And, of course, you have Paul Simon noting how “Kodachrome gives the night bright colors…” Ya see, kids, cameras used to have what we call “film.” And this film had to be (air quotes here) “de-vel-oped.” Digital cameras were not built into our foreheads then.

There’s plenty more, I’m sure. If you can think of any, write me at rogdude@mail.com , and I’ll send you a pop top. Or maybe a Mercury dime.

 

Roger White is a freelance writer living in Austin, Texas, with his lovely wife, two precocious daughters, a very fat dachshund, and a self-absorbed cat. For further adventures, visit oldspouse.wordpress.com.

 

Rise of the Planet of the Apps

2 Oct

by Roger White

 

The other day I was reading, with mild interest, a story about an 11-year-old girl who beat all these teams of professional computer whizzes in a contest to see who could design and market the best app to reduce distracted driving. Sixth-grader Victoria Walker won this AT&T-sponsored contest held in Los Angeles by creating something she calls Rode Dog. Just from the name, I liked the idea right off the bat. It seems that Rode Dog allows users to create mini-social networks of family and friends—or “packs.” Each pack member is tracked by GPS at all times, and members are alerted whenever someone in the pack is using a phone and driving at the same time.

 

And here’s where it gets fun. When other pack members are made aware that one of their own is texting while driving, they then send barking sounds to the offending “dog” to make them knock it off. The app makes money by enabling users to download the sounds of different breeds for 99 cents. So you can be a yappy, obnoxious chihuahua; or you can scare the bejeezus out of the errant pack member with a deep basset hound woooof.

 

Second place went to an app called Safe Car Key, which shuts the car down if the user’s phone is removed from a loading dock built into the car. Drive Pledge, designed to reward drivers with points, games, and songs for miles accumulated without texting or using their phone, won third place.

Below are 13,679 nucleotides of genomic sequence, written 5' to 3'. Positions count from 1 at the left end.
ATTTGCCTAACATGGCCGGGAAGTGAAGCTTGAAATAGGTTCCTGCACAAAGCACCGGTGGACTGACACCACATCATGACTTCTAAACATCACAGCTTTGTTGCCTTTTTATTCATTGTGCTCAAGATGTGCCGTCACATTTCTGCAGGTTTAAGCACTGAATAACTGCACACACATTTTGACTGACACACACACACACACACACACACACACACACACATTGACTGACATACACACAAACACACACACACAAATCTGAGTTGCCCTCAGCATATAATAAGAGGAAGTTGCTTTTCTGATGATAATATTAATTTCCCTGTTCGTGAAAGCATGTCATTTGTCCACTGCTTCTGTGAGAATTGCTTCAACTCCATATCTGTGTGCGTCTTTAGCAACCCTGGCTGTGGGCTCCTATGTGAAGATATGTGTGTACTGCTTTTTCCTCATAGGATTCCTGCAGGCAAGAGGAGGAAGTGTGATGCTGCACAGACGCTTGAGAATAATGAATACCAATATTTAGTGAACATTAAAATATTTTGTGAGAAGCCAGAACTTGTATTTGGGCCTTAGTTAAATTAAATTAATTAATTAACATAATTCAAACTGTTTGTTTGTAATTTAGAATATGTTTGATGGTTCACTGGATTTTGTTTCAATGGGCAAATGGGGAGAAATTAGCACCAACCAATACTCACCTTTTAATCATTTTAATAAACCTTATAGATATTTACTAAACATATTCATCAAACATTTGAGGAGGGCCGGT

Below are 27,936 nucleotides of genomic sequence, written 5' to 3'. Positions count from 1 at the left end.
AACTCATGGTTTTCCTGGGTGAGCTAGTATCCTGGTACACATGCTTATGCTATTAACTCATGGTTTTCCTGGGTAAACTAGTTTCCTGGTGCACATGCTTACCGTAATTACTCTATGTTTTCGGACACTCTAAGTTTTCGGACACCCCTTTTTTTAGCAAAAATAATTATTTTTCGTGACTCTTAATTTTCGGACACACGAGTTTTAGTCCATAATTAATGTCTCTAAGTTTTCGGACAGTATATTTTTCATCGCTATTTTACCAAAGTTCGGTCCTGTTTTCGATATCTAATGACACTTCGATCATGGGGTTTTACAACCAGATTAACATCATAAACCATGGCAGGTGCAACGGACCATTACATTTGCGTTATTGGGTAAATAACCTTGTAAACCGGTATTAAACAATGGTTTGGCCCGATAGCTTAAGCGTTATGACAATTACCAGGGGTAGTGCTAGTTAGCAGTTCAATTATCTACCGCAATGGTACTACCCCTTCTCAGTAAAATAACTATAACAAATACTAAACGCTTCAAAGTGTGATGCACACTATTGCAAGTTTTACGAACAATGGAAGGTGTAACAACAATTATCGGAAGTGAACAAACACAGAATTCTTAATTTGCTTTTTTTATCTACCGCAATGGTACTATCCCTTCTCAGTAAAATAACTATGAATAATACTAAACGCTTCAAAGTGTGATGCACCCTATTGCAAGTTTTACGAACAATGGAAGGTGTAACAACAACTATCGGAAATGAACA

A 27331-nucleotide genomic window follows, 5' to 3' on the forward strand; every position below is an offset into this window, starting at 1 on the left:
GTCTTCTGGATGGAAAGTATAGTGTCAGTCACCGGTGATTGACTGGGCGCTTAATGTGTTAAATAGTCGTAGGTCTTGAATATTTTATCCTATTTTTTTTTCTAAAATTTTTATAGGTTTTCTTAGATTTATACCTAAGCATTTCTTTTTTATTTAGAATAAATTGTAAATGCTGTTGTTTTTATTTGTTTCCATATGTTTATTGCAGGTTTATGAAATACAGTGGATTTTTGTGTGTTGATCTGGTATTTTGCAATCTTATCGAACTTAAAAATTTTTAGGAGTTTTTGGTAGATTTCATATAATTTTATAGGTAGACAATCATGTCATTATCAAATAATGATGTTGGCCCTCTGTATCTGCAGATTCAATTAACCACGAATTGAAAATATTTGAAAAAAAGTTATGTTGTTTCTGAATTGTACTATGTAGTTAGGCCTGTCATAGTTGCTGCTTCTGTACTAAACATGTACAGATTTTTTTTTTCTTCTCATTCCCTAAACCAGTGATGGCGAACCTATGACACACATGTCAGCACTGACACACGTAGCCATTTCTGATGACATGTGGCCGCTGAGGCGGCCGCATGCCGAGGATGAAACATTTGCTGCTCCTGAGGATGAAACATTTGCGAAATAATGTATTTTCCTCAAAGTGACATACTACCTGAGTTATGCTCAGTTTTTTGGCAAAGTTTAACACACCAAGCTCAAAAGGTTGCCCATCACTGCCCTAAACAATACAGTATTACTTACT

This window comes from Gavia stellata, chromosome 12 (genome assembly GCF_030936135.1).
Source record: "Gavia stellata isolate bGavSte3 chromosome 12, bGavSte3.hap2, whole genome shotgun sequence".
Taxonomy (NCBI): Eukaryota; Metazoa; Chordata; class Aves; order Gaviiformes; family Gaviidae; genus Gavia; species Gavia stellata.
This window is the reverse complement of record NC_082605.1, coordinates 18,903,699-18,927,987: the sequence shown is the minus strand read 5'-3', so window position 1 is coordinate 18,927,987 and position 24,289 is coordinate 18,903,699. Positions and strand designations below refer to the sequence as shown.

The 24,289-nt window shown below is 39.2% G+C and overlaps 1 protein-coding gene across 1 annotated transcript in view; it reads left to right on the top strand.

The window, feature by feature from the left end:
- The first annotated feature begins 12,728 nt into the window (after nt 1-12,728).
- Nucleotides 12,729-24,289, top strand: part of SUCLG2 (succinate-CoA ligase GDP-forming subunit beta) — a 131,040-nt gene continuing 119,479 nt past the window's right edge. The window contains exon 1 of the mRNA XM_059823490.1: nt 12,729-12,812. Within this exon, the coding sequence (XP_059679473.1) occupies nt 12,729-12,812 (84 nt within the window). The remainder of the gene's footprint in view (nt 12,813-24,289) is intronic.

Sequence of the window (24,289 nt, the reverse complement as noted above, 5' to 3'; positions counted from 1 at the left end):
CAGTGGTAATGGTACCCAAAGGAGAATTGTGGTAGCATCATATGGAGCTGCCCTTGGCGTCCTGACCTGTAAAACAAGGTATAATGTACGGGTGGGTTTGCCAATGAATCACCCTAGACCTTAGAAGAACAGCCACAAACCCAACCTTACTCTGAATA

Now, I noted that I read this story with mild interest, but that interest turned instantly keen when we caught our oldest daughter DWI recently. No, no, alcohol wasn’t involved. This was a case of Driving While Intexticated. Yep, she came home the other day with the right side of the car scraped and creased and looking not at all well. After a little interrogation, she confessed to fiddling with her phone while the car was in gear and moving. She says she thought she was stopped, but the big, metal bike rack at the neighborhood park where she was driving didn’t just jump out and attack our Honda.

 

I’m thinking now we should become Rode Dogs.

 

This new app idea also got me pondering about what folks might consider their ideal, fantasy app. So I conducted a highly unscientific poll of our family—er, pack—and came up with the following (allow plus or minus 3 percentage points of standard deviation in Iowa and Tennessee; not valid in New Jersey; 10 cent deposit in Michigan; void where prohibited):

 

Parents (that’s me and Mom): How about an app designed to prevent our offspring from secretly texting until their homework is done? This would require some linking with teachers through the Gradespeed service, whereby any of our kids’ texts to their friends during homework hours would be intercepted by the appropriate teacher. A sample:

Jamie (our youngest): “Yo yo yo GF wadup? Dont u h8 Span?”

Señor Moya: “Yo, yo, yo, yourself, Señorita Jamie. Have you conjugated your Spanish verb infinitives yet? And by the way, I love Spanish.”

Jamie: “O me2 adios!”

Mom: I would appreciate an app on Dad’s phone that monitors sound coming from the nearest TV set. If the app detects dialogue matching that from Top Gun, Casino, or Animal House, the app immediately shuts off the television and calls Dad with a friendly reminder about the catbox and the lawn.

 

Lindsey (our oldest): An app that taps into the long, long history of Dad’s driving record and displays on all family members’ phones all of Dad’s, um, lapses of judgment he’s experienced over the years behind the wheel. DAD!

 

Jamie (our youngest): An app that links to all the phones of my friends when they’re over at my house and, through this network, is able to pick up sour notes and off-key singing by Dad. The app then makes him cut it out with high-pitched sirens or electric shocks or something.

 

Dad: Well. In light of all the other apps requested by my loving pack, I envision a nuclear app that overrides all other apps in a 50-foot radius of Dad and gently beeps Dad when the mountains are blue on the side of his cans. Nyah.

 

Roger White is a freelance writer living in Austin, Texas, with his lovely wife, two precocious daughters, a very fat dachshund, and a self-absorbed cat. For further adventures, visit oldspouse.wordpress.com.